Taking Flight: Aviators in the Animal Kingdom

A pterodactyl, bird, bat, bee, and a butterfly are colourfully illustrated mid-flight. The background is entirely grey, and shows a tree and flowers in front of clouds.

Written by Alexandra Nitoiu
Illustrated by
Winsy Leung

Have you ever travelled in an airplane? Did you feel wonder at the sensation of being in the air and amazement at the view from the window? Despite having been captivated by the idea of flight since ancient times, we humans have only learned to fly after the Wright brothers’ inaugural flight in 1903. The animal kingdom, on the other hand, has been doing it for far longer! Pterosaurs, birds, bats, and insects were the first to evolve the ability to fly, and in modern times, insects, birds, and bats are capable of true flight. So how exactly did this nearly 400 million year old process first start?

The Evolution of Flight

Insects were the first to gain the ability to fly during the early Devonian period around 406 million years ago, after complex terrestrial ecosystems developed and insects diversified!1 But they weren’t the only ones to do so: flight evolved independently four times in insects, pterosaurs, birds, and bats through convergent evolution.2 This means that they didn’t share a common ancestor; instead, similar demands in their respective environments prompted them to develop the ability separately. There has actually been a debate since the 1880s about how flight developed, and there are two main competing theories. The ground-up theory suggests that flight evolved in ground-dwelling ancestors, and the trees-down theory suggests that flight evolved in ancestors that leapt and glided between trees.3 While it’s pretty hard to test these two theories, understanding why flight evolved is more straightforward. Gaining the ability to maneuver in the air helps animals escape from predators, catch prey, move from one place to another, and find new food sources and places to live.3 And although they all evolved the ability to fly, insects, pterosaurs, birds, and bats all do so in different ways.

Types of Flight

At this point, we should define true flight. You see, many animals can travel in the air, but not all of them technically fly. For example, some animals parachute, meaning that they fall while slowing their descent through the air.4 Spiders can do this by spinning a little triangular parachute out of silk, and soaring along with the breeze in a behaviour known as ballooning. Other animals like flying squirrels, ray-finned fish, and flying frogs can glide, which is similar to parachuting except they have adaptations that allow them to travel further horizontally by slowing their fall even more.4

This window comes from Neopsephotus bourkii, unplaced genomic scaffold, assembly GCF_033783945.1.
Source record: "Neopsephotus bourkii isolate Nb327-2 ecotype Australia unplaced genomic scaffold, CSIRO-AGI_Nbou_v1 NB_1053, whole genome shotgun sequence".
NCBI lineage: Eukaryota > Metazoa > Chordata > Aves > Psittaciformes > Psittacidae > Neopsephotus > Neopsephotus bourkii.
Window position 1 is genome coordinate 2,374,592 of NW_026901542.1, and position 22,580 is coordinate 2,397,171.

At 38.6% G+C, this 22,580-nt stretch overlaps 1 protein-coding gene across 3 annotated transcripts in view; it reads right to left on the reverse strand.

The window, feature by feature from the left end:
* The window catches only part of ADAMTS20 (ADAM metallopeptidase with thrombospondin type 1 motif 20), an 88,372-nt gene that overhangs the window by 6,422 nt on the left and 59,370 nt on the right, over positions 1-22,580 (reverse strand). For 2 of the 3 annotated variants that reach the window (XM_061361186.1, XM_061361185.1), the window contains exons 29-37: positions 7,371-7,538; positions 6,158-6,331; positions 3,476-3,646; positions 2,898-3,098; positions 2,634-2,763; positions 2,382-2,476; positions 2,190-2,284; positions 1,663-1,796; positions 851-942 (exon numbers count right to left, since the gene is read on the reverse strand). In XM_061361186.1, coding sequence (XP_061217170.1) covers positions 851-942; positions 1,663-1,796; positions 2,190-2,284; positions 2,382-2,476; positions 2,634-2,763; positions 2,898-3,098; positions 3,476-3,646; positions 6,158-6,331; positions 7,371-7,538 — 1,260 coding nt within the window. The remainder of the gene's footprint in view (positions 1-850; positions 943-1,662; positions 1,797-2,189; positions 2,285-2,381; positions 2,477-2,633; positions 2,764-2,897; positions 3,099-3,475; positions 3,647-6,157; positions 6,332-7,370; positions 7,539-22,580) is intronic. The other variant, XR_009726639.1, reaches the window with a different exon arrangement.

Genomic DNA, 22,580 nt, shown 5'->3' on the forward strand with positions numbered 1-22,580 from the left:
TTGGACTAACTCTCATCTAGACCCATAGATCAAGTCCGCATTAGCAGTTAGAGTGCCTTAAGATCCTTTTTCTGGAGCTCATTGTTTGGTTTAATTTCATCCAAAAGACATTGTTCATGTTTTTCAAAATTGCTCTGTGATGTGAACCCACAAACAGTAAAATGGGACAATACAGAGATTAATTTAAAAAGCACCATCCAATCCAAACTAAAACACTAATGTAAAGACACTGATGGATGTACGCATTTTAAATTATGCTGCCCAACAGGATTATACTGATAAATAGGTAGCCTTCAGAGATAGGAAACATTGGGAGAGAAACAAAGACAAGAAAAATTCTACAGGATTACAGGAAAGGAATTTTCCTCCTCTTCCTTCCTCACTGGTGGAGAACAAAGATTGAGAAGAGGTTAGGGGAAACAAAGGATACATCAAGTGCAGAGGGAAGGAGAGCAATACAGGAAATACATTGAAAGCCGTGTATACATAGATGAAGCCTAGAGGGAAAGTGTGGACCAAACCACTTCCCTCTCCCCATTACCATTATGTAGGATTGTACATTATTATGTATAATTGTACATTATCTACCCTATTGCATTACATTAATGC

Unlike gliders and parachuters who passively descend through the air, true fliers flap their wings to achieve true powered flight and have more control over their movements, being able to move horizontally and ascend.4 However, some true fliers soar, which looks similar to gliding but involves specific adaptations. To soar, an animal coasts on warm rising air to stay at a constant altitude. Soaring animals don’t need to flap their wings to take off, land, or adjust their flight. Only a few animals such as large birds and pterosaurs have been able to soar over the course of evolutionary history.4

Invertebrate Flight

Even among true fliers, there are differences between invertebrate and vertebrate flight. When it comes to invertebrates, most flying adult insects have developed two pairs of wings.5 Unlike vertebrate wings, insect wings evolved from horizontal extensions of their chest instead of structures that used to be limbs. The wings are made up of two layers of sclerotin, a flexible but strong substance that also covers the insect’s body. Insect wings can beat up and down as well as twist at the base, letting the insect fly in many different directions. Two types of chest muscles control the wings depending on the insect species: direct or indirect flight muscles. Insects like bees, moths, and flies control their flight well using indirect flight muscles, which are attached to the chest but not the wings directly, but evolutionarily older insects like dragonflies and grasshoppers use direct flight muscles which attach right to the wings. While many insects like dragonflies can use their front and back wings independently to maneuver and turn, other insects such as bumblebees have small hooks along their front wings that latch onto their back wings to move them together. Unlike vertebrate fliers, insects don’t fly in a straight line, but some of them can still be fast, with dragonflies reaching almost 60 kilometres per hour over short distances!5